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I have this method that is supposed to take a screenshot and return the image to the calling method.

public static Bitmap TakeScreenshot(int x, int y, int height, int width)
{
    Rectangle bounds = new Rectangle(0, 0, height, width);
    Bitmap bitmap;

    using (bitmap = new Bitmap(bounds.Width, bounds.Height))
    {
        using (Graphics g = Graphics.FromImage(bitmap))
        {
            g.CopyFromScreen(new Point(x, y), Point.Empty, bounds.Size);
        }
    }

    return bitmap;
}

The problem is that when I try to save the picture:

Bitmap bitmap = MyClass.TakeScreenshot(0, 0, 200, 200);
bitmap.Save(@"C:\test.jpg", ImageFormat.Jpeg);

Then I get an error at the save-method.

ArgumentException was unhandled. Parameter is not valid.

It works fine if I try to save it inside the method like this:

public static Bitmap TakeScreenshot(int x, int y, int height, int width)
{
    Rectangle bounds = new Rectangle(0, 0, height, width);

    using (Bitmap bitmap = new Bitmap(bounds.Width, bounds.Height))
    {
        using (Graphics g = Graphics.FromImage(bitmap))
        {
            g.CopyFromScreen(new Point(x, y), Point.Empty, bounds.Size);
        }
        bitmap.Save(@"c:\begin.tiff", ImageFormat.Tiff);
    }
}

What am I missing here?

share|improve this question
    
Have you tried saving as a Jpeg inside your second method? Right now your passing and failing code are trying to save in two different formats. –  tkeE2036 Sep 12 '11 at 15:16
    
I know and should probably have corrected that to avoid the confusion. But it will save in the same format in the future. –  Kasper Hansen Sep 13 '11 at 4:53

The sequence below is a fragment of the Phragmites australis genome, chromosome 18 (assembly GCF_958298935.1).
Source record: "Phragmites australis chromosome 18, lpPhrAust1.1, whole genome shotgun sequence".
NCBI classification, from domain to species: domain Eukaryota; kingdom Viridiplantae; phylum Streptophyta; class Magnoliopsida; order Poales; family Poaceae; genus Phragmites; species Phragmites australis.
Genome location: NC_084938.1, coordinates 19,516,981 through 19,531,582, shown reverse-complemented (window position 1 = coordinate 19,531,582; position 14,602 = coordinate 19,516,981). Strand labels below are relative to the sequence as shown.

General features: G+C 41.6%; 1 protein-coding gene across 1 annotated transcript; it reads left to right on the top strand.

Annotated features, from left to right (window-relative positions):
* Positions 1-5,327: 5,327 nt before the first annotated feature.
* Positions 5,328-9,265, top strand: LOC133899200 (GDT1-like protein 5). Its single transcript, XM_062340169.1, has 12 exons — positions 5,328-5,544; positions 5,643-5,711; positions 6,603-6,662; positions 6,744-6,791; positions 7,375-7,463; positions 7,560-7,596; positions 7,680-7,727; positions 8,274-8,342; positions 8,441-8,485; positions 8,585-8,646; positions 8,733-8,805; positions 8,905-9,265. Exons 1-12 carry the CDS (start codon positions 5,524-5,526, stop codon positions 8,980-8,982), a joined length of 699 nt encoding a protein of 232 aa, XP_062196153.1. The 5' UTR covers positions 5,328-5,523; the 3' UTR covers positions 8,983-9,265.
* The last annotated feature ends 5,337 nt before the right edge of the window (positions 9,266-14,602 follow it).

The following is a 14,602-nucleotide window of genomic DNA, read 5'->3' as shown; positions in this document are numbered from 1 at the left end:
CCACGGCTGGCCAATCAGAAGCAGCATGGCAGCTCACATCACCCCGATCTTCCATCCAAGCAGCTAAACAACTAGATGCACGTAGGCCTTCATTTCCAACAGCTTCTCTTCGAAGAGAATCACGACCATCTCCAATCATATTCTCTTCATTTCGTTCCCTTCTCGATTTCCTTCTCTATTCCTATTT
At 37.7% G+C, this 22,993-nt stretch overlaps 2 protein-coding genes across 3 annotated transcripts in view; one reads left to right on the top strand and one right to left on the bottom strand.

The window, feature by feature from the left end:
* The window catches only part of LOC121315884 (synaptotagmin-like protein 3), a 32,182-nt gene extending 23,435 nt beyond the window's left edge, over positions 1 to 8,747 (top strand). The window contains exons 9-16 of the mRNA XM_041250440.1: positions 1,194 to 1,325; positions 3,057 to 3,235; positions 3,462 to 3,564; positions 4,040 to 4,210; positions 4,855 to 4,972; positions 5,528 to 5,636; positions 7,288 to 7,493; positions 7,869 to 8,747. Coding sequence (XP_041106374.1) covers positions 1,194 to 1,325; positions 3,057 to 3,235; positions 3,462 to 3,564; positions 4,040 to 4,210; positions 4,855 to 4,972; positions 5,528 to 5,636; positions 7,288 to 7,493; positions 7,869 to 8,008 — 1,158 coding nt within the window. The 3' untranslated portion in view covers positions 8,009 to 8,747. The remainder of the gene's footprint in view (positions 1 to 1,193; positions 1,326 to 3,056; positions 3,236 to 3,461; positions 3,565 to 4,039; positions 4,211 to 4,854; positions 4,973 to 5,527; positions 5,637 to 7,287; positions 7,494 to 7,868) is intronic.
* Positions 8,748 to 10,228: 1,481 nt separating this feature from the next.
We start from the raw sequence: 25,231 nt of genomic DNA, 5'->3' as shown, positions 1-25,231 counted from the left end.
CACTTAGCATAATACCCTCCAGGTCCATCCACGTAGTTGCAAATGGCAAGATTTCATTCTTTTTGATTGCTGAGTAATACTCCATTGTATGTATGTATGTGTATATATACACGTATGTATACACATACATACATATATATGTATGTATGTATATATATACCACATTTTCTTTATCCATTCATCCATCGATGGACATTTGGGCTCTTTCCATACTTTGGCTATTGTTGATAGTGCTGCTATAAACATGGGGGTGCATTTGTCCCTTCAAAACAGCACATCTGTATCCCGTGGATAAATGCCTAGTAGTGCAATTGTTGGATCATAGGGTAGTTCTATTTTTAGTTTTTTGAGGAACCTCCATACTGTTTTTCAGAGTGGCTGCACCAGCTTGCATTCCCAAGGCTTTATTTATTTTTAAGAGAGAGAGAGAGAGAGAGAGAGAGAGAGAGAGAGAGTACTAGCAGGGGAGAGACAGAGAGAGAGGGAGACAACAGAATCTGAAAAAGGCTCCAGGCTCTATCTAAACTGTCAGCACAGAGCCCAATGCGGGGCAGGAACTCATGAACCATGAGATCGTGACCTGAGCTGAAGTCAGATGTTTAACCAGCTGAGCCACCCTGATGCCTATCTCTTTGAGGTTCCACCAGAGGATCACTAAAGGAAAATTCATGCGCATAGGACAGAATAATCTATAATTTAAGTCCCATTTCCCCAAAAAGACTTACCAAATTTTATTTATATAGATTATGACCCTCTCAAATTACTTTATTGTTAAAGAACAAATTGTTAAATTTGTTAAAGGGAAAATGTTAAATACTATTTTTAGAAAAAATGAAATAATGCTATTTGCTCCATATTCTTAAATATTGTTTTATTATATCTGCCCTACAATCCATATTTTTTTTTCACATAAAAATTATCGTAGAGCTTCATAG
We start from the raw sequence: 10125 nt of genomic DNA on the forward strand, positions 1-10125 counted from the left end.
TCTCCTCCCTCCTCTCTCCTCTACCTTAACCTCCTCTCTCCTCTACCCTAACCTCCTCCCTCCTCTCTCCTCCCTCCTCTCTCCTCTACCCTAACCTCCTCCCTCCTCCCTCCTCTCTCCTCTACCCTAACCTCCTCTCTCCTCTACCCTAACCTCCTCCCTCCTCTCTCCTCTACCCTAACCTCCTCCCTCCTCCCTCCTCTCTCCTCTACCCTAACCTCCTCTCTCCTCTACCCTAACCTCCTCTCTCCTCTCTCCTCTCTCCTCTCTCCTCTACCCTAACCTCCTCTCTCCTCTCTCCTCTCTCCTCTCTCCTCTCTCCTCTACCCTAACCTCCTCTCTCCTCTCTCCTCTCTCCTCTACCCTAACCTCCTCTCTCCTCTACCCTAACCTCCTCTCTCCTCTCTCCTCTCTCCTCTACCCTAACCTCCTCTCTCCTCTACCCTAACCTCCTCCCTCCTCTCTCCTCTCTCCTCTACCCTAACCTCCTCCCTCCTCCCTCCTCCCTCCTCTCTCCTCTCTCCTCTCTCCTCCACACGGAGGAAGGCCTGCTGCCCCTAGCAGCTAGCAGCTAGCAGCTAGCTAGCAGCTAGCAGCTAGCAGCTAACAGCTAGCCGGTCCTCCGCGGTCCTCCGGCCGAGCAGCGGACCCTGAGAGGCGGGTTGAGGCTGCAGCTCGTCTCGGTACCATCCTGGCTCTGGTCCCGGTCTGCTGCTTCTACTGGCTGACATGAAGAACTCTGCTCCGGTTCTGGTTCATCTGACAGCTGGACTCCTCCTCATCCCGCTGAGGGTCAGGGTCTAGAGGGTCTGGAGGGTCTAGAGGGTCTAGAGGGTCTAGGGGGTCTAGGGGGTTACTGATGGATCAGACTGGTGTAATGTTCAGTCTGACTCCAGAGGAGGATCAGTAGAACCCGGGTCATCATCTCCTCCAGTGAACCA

3 Answers 3

up vote 4 down vote accepted

In your first example, the Bitmap has been disposed via the using statement, you are then saving afterwards.

In the second example, you are saving before the disposal.

All you should need to do is not wrap the bitmap in a using statement, Instead, either leave it for the garbage collector, or call .Dispose() after you've saved it.

Personally, for items that implement the IDisposable interface, I tend to make sure Dispose is called, unless my usage dictates keeping it alive.

share|improve this answer
    
Thank you. I will try to think about that when implementing the IDisposable interface. –  Kasper Hansen Sep 13 '11 at 4:51

The Bitmap is being disposed prior to being returned - that is to say, you're returning an IDisposable object that has already had Dispose called:

using (bitmap = new Bitmap(bounds.Width, bounds.Height))
{
}
//using block makes sure Dispose is called when
//out of scope so this bitmap is no more
return bitmap;

If you want to use the bitmap outside of scope of the method, then you'll have to "release ownership" (create it, but don't be responsible for destroying within that scope) and allow the caller to manage it, and dispose it accordingly.

share|improve this answer

If you're declaring and accessing the Bitmap object outside the using block, then don't use a using block :) I would have coded it like this:

public static Bitmap TakeScreenshot(int x, int y, int height, int width)
{
    Rectangle bounds = new Rectangle(0, 0, height, width);
    Bitmap bitmap = new Bitmap(bounds.Width, bounds.Height))
    Graphics g = Graphics.FromImage(bitmap);
    g.CopyFromScreen(new Point(x, y), Point.Empty, bounds.Size);

    return bitmap;
}
share|improve this answer
    
That works excellent. I am not normally using using:-) –  Kasper Hansen Sep 13 '11 at 4:49
1  
You know you're a programmer when you see someone using using using in a sentence and you know what they mean. –  djdanlib Sep 13 '11 at 15:15

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